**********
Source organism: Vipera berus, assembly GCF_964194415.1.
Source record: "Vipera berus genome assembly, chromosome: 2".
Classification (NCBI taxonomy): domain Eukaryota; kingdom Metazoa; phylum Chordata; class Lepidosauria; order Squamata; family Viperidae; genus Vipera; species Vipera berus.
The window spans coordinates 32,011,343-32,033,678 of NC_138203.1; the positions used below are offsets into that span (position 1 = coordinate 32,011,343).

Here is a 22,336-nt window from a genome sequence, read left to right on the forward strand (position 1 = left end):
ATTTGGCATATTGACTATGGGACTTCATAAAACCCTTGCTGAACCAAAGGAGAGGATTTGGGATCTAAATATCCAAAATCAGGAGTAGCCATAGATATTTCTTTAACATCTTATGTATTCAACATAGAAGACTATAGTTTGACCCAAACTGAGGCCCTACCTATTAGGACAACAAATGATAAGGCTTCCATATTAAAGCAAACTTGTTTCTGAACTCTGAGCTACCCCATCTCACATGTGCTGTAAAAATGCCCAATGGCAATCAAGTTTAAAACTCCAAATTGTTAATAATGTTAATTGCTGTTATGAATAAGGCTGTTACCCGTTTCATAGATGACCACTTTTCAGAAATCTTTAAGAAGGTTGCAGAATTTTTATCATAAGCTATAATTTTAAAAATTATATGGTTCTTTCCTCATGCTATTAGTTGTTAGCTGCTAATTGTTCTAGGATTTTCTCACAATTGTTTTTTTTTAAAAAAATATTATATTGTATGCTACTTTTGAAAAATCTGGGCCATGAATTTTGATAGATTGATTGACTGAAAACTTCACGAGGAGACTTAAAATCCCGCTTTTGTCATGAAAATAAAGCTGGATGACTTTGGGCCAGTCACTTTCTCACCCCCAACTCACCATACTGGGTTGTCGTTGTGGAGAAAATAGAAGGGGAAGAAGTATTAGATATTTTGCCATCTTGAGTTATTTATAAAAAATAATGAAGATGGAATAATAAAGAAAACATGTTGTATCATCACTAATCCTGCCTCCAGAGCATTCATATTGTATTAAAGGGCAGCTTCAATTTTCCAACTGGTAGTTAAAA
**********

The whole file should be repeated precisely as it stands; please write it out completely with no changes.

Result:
Source organism: Vipera berus, assembly GCF_964194415.1.
Source record: "Vipera berus genome assembly, chromosome: 2".
Classification (NCBI taxonomy): domain Eukaryota; kingdom Metazoa; phylum Chordata; class Lepidosauria; order Squamata; family Viperidae; genus Vipera; species Vipera berus.
The window spans coordinates 32,011,343-32,033,678 of NC_138203.1; the positions used below are offsets into that span (position 1 = coordinate 32,011,343).

Here is a 22,336-nt window from a genome sequence, read left to right on the forward strand (position 1 = left end):
ATTTGGCATATTGACTATGGGACTTCATAAAACCCTTGCTGAACCAAAGGAGAGGATTTGGGATCTAAATATCCAAAATCAGGAGTAGCCATAGATATTTCTTTAACATCTTATGTATTCAACATAGAAGACTATAGTTTGACCCAAACTGAGGCCCTACCTATTAGGACAACAAATGATAAGGCTTCCATATTAAAGCAAACTTGTTTCTGAACTCTGAGCTACCCCATCTCACATGTGCTGTAAAAATGCCCAATGGCAATCAAGTTTAAAACTCCAAATTGTTAATAATGTTAATTGCTGTTATGAATAAGGCTGTTACCCGTTTCATAGATGACCACTTTTCAGAAATCTTTAAGAAGGTTGCAGAATTTTTATCATAAGCTATAATTTTAAAAATTATATGGTTCTTTCCTCATGCTATTAGTTGTTAGCTGCTAATTGTTCTAGGATTTTCTCACAATTGTTTTTTTTTAAAAAAATATTATATTGTATGCTACTTTTGAAAAATCTGGGCCATGAATTTTGATAGATTGATTGACTGAAAACTTCACGAGGAGACTTAAAATCCCGCTTTTGTCATGAAAATAAAGCTGGATGACTTTGGGCCAGTCACTTTCTCACCCCCAACTCACCATACTGGGTTGTCGTTGTGGAGAAAATAGAAGGGGAAGAAGTATTAGATATTTTGCCATCTTGAGTTATTTATAAAAAATAATGAAGATGGAATAATAAAGAAAACATGTTGTATCATCACTAATCCTGCCTCCAGAGCATTCATATTGTATTAAAGGGCAGCTTCAATTTTCCAACTGGTAGTTAAAA